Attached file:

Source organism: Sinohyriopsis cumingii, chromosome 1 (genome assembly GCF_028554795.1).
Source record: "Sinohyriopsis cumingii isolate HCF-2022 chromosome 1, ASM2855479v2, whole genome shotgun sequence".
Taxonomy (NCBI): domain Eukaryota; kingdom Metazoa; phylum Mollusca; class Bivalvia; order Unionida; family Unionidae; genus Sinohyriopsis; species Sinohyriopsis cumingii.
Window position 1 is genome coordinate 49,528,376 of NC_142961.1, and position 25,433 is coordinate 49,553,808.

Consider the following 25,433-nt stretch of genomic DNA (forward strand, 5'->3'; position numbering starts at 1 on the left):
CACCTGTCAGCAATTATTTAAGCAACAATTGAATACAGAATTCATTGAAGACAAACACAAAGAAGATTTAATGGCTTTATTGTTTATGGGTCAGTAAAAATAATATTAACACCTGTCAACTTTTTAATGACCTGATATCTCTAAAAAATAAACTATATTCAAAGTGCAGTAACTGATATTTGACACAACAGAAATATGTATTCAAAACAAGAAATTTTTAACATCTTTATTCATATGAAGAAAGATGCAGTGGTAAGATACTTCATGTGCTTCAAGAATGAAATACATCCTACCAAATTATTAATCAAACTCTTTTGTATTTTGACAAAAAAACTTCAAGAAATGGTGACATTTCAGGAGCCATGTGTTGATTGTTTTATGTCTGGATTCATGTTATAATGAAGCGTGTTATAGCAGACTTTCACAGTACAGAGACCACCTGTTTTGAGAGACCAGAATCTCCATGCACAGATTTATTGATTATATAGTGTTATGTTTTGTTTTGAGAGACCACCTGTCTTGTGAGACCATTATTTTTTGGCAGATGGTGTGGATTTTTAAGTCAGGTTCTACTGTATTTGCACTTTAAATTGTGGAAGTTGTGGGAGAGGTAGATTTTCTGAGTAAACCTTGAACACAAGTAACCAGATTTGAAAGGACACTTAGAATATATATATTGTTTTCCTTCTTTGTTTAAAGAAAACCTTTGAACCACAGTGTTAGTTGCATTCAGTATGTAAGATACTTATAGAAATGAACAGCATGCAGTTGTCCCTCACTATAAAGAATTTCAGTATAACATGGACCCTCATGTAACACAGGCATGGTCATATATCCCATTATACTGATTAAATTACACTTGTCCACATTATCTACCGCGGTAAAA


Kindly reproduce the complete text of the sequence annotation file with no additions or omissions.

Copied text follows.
Source organism: Sinohyriopsis cumingii, chromosome 1 (genome assembly GCF_028554795.1).
Source record: "Sinohyriopsis cumingii isolate HCF-2022 chromosome 1, ASM2855479v2, whole genome shotgun sequence".
Taxonomy (NCBI): domain Eukaryota; kingdom Metazoa; phylum Mollusca; class Bivalvia; order Unionida; family Unionidae; genus Sinohyriopsis; species Sinohyriopsis cumingii.
Window position 1 is genome coordinate 49,528,376 of NC_142961.1, and position 25,433 is coordinate 49,553,808.

Consider the following 25,433-nt stretch of genomic DNA (forward strand, 5'->3'; position numbering starts at 1 on the left):
CACCTGTCAGCAATTATTTAAGCAACAATTGAATACAGAATTCATTGAAGACAAACACAAAGAAGATTTAATGGCTTTATTGTTTATGGGTCAGTAAAAATAATATTAACACCTGTCAACTTTTTAATGACCTGATATCTCTAAAAAATAAACTATATTCAAAGTGCAGTAACTGATATTTGACACAACAGAAATATGTATTCAAAACAAGAAATTTTTAACATCTTTATTCATATGAAGAAAGATGCAGTGGTAAGATACTTCATGTGCTTCAAGAATGAAATACATCCTACCAAATTATTAATCAAACTCTTTTGTATTTTGACAAAAAAACTTCAAGAAATGGTGACATTTCAGGAGCCATGTGTTGATTGTTTTATGTCTGGATTCATGTTATAATGAAGCGTGTTATAGCAGACTTTCACAGTACAGAGACCACCTGTTTTGAGAGACCAGAATCTCCATGCACAGATTTATTGATTATATAGTGTTATGTTTTGTTTTGAGAGACCACCTGTCTTGTGAGACCATTATTTTTTGGCAGATGGTGTGGATTTTTAAGTCAGGTTCTACTGTATTTGCACTTTAAATTGTGGAAGTTGTGGGAGAGGTAGATTTTCTGAGTAAACCTTGAACACAAGTAACCAGATTTGAAAGGACACTTAGAATATATATATTGTTTTCCTTCTTTGTTTAAAGAAAACCTTTGAACCACAGTGTTAGTTGCATTCAGTATGTAAGATACTTATAGAAATGAACAGCATGCAGTTGTCCCTCACTATAAAGAATTTCAGTATAACATGGACCCTCATGTAACACAGGCATGGTCATATATCCCATTATACTGATTAAATTACACTTGTCCACATTATCTACCGCGGTAAAA